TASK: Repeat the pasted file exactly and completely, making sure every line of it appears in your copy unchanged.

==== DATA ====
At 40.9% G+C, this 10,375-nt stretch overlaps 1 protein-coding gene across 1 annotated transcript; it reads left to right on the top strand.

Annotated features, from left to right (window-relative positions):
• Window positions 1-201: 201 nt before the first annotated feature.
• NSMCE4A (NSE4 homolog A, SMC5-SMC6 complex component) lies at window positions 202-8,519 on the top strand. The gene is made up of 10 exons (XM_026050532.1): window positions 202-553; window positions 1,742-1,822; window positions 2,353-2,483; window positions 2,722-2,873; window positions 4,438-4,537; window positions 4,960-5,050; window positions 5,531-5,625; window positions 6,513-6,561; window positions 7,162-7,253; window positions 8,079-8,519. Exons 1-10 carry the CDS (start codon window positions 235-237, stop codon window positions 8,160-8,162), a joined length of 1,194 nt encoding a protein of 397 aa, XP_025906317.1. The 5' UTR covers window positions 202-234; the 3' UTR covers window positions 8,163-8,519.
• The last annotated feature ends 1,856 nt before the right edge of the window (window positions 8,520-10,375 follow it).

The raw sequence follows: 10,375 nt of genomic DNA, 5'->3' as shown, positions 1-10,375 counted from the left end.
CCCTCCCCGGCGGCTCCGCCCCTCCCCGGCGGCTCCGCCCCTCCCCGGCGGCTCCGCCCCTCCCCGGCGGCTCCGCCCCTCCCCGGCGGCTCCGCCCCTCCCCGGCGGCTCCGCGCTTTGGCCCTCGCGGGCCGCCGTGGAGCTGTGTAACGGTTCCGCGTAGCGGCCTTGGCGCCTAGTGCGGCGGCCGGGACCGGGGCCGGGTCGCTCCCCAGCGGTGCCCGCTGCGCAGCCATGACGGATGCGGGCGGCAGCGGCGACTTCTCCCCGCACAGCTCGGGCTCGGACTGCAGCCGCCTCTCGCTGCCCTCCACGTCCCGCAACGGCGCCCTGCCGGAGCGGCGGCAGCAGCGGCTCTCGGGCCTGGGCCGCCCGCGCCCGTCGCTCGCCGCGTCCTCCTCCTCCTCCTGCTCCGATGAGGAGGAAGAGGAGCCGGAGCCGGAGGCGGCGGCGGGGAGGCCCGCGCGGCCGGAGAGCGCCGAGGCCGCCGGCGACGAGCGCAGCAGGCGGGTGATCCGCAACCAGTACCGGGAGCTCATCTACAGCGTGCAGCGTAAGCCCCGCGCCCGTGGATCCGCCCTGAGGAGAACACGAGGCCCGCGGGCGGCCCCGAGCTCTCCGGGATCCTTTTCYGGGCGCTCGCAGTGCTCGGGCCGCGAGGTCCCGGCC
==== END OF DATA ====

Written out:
At 40.9% G+C, this 10,375-nt stretch overlaps 1 protein-coding gene across 1 annotated transcript; it reads left to right on the top strand.

Annotated features, from left to right (window-relative positions):
• Window positions 1-201: 201 nt before the first annotated feature.
• NSMCE4A (NSE4 homolog A, SMC5-SMC6 complex component) lies at window positions 202-8,519 on the top strand. The gene is made up of 10 exons (XM_026050532.1): window positions 202-553; window positions 1,742-1,822; window positions 2,353-2,483; window positions 2,722-2,873; window positions 4,438-4,537; window positions 4,960-5,050; window positions 5,531-5,625; window positions 6,513-6,561; window positions 7,162-7,253; window positions 8,079-8,519. Exons 1-10 carry the CDS (start codon window positions 235-237, stop codon window positions 8,160-8,162), a joined length of 1,194 nt encoding a protein of 397 aa, XP_025906317.1. The 5' UTR covers window positions 202-234; the 3' UTR covers window positions 8,163-8,519.
• The last annotated feature ends 1,856 nt before the right edge of the window (window positions 8,520-10,375 follow it).

The raw sequence follows: 10,375 nt of genomic DNA, 5'->3' as shown, positions 1-10,375 counted from the left end.
CCCTCCCCGGCGGCTCCGCCCCTCCCCGGCGGCTCCGCCCCTCCCCGGCGGCTCCGCCCCTCCCCGGCGGCTCCGCCCCTCCCCGGCGGCTCCGCCCCTCCCCGGCGGCTCCGCGCTTTGGCCCTCGCGGGCCGCCGTGGAGCTGTGTAACGGTTCCGCGTAGCGGCCTTGGCGCCTAGTGCGGCGGCCGGGACCGGGGCCGGGTCGCTCCCCAGCGGTGCCCGCTGCGCAGCCATGACGGATGCGGGCGGCAGCGGCGACTTCTCCCCGCACAGCTCGGGCTCGGACTGCAGCCGCCTCTCGCTGCCCTCCACGTCCCGCAACGGCGCCCTGCCGGAGCGGCGGCAGCAGCGGCTCTCGGGCCTGGGCCGCCCGCGCCCGTCGCTCGCCGCGTCCTCCTCCTCCTCCTGCTCCGATGAGGAGGAAGAGGAGCCGGAGCCGGAGGCGGCGGCGGGGAGGCCCGCGCGGCCGGAGAGCGCCGAGGCCGCCGGCGACGAGCGCAGCAGGCGGGTGATCCGCAACCAGTACCGGGAGCTCATCTACAGCGTGCAGCGTAAGCCCCGCGCCCGTGGATCCGCCCTGAGGAGAACACGAGGCCCGCGGGCGGCCCCGAGCTCTCCGGGATCCTTTTCYGGGCGCTCGCAGTGCTCGGGCCGCGAGGTCCCGGCC